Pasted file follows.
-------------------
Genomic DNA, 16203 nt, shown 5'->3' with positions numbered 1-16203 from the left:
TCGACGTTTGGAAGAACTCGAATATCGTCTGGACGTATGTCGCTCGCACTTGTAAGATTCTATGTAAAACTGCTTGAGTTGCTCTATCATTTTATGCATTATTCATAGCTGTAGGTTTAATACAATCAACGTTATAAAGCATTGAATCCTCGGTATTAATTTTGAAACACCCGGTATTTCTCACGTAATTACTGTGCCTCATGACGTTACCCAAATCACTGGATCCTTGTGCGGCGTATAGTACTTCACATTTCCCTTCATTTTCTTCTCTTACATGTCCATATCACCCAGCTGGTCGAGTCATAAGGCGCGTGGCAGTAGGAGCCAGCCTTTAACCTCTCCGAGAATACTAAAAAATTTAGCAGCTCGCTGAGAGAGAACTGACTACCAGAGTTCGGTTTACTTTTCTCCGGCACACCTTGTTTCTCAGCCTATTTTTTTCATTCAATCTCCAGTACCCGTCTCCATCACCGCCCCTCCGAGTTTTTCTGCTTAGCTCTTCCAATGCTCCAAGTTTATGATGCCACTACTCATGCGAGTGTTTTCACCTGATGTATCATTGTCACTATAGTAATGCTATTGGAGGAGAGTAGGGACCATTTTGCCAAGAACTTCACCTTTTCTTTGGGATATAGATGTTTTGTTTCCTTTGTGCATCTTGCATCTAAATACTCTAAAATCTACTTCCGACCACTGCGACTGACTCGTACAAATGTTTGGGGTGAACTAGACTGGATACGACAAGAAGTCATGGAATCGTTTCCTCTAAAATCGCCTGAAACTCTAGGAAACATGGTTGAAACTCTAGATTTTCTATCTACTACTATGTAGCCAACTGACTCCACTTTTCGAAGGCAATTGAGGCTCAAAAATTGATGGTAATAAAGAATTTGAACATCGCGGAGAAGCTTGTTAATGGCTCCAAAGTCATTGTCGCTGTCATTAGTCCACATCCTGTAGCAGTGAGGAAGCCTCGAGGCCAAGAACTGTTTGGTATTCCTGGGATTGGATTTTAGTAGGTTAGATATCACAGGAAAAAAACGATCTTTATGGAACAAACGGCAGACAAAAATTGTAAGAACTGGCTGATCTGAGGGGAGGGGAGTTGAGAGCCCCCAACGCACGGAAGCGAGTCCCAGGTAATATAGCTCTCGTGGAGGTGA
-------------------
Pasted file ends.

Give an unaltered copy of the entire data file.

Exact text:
Genomic DNA, 16203 nt, shown 5'->3' with positions numbered 1-16203 from the left:
TCGACGTTTGGAAGAACTCGAATATCGTCTGGACGTATGTCGCTCGCACTTGTAAGATTCTATGTAAAACTGCTTGAGTTGCTCTATCATTTTATGCATTATTCATAGCTGTAGGTTTAATACAATCAACGTTATAAAGCATTGAATCCTCGGTATTAATTTTGAAACACCCGGTATTTCTCACGTAATTACTGTGCCTCATGACGTTACCCAAATCACTGGATCCTTGTGCGGCGTATAGTACTTCACATTTCCCTTCATTTTCTTCTCTTACATGTCCATATCACCCAGCTGGTCGAGTCATAAGGCGCGTGGCAGTAGGAGCCAGCCTTTAACCTCTCCGAGAATACTAAAAAATTTAGCAGCTCGCTGAGAGAGAACTGACTACCAGAGTTCGGTTTACTTTTCTCCGGCACACCTTGTTTCTCAGCCTATTTTTTTCATTCAATCTCCAGTACCCGTCTCCATCACCGCCCCTCCGAGTTTTTCTGCTTAGCTCTTCCAATGCTCCAAGTTTATGATGCCACTACTCATGCGAGTGTTTTCACCTGATGTATCATTGTCACTATAGTAATGCTATTGGAGGAGAGTAGGGACCATTTTGCCAAGAACTTCACCTTTTCTTTGGGATATAGATGTTTTGTTTCCTTTGTGCATCTTGCATCTAAATACTCTAAAATCTACTTCCGACCACTGCGACTGACTCGTACAAATGTTTGGGGTGAACTAGACTGGATACGACAAGAAGTCATGGAATCGTTTCCTCTAAAATCGCCTGAAACTCTAGGAAACATGGTTGAAACTCTAGATTTTCTATCTACTACTATGTAGCCAACTGACTCCACTTTTCGAAGGCAATTGAGGCTCAAAAATTGATGGTAATAAAGAATTTGAACATCGCGGAGAAGCTTGTTAATGGCTCCAAAGTCATTGTCGCTGTCATTAGTCCACATCCTGTAGCAGTGAGGAAGCCTCGAGGCCAAGAACTGTTTGGTATTCCTGGGATTGGATTTTAGTAGGTTAGATATCACAGGAAAAAAACGATCTTTATGGAACAAACGGCAGACAAAAATTGTAAGAACTGGCTGATCTGAGGGGAGGGGAGTTGAGAGCCCCCAACGCACGGAAGCGAGTCCCAGGTAATATAGCTCTCGTGGAGGTGA